Lufthansa’s main Frankfurt and Munich airports will be hit by strikes on Monday, as will sites in Berlin and Dusseldorf and the Cologne hub for its Germanwings low-cost operations, the Ver.di union said in a statement today. Most locations will see participating workers walk out for the full day, a step up from the March 21 action that had been limited to half a day.
The protests come as Lufthansa tries to lower costs and increase revenue to lift operating profit to a record 2.3 billion euros ($3 billion) by 2015. That includes cutting about 3,500 jobs.
“The employers have refused to make a clear statement on job security, effectively playing with the employees’ fears related to their future,” Christine Behle, who leads the negotiations for Ver.di, said in the statement. Behle will join Lufthansa’s supervisory board after the company’s shareholder meeting on May 7.
Lufthansa shares were down 0.75 percent at 13.88 euros by 4:18 p.m. in Frankfurt, extending its losing streak to three days. The stock is down 2.5 percent this year.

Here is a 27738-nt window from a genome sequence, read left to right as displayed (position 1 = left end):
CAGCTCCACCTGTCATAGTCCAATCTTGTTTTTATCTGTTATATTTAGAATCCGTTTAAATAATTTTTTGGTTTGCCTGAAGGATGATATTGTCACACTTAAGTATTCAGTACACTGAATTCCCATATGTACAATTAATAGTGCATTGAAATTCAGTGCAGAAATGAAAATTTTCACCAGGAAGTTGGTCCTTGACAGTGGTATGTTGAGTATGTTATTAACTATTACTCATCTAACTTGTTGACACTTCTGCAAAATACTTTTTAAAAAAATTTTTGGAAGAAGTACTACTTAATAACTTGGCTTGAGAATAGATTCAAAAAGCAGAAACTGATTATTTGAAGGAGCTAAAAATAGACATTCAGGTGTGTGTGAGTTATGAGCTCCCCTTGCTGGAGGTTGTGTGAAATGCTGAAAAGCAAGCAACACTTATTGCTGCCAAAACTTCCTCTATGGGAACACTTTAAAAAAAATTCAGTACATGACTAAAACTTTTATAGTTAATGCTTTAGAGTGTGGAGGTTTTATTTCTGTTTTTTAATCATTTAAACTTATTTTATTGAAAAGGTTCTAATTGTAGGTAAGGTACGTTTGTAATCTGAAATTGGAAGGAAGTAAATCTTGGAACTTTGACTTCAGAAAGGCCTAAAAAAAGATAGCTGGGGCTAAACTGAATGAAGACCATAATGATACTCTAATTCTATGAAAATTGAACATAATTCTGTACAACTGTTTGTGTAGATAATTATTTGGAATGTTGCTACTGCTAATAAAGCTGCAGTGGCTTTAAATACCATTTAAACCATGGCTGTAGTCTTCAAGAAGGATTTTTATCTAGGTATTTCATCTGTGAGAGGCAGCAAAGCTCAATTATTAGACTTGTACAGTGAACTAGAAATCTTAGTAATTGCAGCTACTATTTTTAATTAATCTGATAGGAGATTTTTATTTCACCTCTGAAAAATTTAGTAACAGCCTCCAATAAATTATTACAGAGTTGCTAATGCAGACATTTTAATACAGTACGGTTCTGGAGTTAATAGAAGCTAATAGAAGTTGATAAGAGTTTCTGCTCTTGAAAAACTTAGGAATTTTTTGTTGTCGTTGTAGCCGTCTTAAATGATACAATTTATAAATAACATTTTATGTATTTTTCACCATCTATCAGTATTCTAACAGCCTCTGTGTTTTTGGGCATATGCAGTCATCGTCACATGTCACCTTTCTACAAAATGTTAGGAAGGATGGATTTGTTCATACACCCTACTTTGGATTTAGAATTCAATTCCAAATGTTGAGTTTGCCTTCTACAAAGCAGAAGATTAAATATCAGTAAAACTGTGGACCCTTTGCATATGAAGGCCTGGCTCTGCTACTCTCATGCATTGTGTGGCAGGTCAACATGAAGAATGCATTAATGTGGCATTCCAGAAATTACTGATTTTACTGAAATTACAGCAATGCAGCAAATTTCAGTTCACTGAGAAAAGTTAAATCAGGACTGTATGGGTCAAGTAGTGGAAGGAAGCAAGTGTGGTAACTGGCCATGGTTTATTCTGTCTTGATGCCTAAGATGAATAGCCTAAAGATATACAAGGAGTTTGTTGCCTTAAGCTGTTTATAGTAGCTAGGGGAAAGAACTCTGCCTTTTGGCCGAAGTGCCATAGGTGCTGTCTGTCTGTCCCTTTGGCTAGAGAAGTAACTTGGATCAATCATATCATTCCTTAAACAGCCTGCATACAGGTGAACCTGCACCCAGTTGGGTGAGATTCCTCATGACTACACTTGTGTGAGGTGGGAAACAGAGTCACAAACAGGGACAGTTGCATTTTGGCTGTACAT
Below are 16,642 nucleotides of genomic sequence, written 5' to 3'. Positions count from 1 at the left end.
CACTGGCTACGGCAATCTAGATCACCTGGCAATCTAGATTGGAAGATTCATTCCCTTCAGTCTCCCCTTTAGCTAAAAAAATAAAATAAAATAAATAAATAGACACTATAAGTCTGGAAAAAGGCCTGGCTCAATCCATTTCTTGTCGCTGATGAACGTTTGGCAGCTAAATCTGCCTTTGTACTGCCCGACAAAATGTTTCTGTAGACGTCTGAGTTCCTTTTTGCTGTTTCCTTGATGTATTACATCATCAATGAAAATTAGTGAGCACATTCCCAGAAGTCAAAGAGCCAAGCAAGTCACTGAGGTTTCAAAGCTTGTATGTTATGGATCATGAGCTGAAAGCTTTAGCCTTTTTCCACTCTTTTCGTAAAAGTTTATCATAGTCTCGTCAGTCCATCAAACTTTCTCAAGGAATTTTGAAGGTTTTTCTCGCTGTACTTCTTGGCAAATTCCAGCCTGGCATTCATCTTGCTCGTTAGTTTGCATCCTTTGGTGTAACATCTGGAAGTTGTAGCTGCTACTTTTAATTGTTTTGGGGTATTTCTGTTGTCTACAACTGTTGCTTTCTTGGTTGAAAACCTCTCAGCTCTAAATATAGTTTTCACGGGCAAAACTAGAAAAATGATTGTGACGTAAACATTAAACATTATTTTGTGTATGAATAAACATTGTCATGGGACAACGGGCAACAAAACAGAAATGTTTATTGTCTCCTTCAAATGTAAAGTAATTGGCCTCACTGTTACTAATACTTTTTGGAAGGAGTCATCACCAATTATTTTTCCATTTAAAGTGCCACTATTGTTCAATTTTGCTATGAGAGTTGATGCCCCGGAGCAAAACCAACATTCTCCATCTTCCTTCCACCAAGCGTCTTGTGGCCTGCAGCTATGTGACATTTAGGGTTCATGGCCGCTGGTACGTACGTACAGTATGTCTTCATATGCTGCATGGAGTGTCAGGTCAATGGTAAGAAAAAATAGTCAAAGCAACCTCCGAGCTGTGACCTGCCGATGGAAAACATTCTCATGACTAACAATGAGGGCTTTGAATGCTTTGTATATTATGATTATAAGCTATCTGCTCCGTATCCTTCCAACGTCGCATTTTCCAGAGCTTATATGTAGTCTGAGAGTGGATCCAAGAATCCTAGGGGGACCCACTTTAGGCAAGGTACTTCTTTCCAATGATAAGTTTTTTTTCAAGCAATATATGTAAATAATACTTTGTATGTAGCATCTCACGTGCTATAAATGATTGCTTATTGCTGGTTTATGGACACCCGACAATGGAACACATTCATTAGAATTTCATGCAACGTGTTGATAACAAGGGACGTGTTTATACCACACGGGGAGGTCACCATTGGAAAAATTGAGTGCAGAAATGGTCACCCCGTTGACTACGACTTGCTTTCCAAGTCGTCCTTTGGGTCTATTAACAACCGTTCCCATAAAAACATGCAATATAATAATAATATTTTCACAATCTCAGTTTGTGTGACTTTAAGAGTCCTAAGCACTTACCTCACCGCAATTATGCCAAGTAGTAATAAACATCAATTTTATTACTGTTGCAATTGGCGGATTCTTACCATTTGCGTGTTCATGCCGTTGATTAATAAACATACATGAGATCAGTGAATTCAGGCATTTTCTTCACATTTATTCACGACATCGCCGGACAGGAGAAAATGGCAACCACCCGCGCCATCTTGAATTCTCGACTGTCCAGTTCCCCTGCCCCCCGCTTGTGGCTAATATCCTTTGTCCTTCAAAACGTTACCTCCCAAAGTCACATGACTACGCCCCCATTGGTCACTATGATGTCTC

Ver.di says 33,000 Lufthansa employees are covered by the negotiations, including cabin crews, ground workers, maintenance, freight and catering staff. The company had 116,957 employees worldwide as of Dec. 31, according to its annual report. The walkout on March 21 forced Lufthansa to cancel more than 760 flights, most of its continental services that day.
“A 24-hour strike is completely excessive given there is progress in the negotiations,” Lufthansa board member Stefan Lauer said in a statement. The airline made a wage offer this week and more dates for talks have already been set, he said.
While services within Europe will suffer from cancellations, Lufthansa said it will try to operate intercontinental flights wherever possible. Flights operated by Germanwings won’t be affected and will operate as normal, Lufthansa said.
“We will develop an alternative flight schedule now and post updates on our homepage,” Lufthansa spokesman Thomas Jachnow said by phone. The airline will post a list of canceled flights on its website by the evening of April 20.
Strikes by cabin crews on three days in August and September last year cost the company 33 million euros, Lufthansa has said, with both parties eventually accepting a deal suggested by a mediator for a 4.6 percent pay rise. Workers are now demanding an increase of 5.2 percent, with a fourth round of talks scheduled for April 29 and 30.
Germany’s rail operator Deutsche Bahn AG said it will run all available trains that day, and Lufthansa customers traveling within Germany can exchange tickets for canceled flights or missed connections with vouchers for rail travel.
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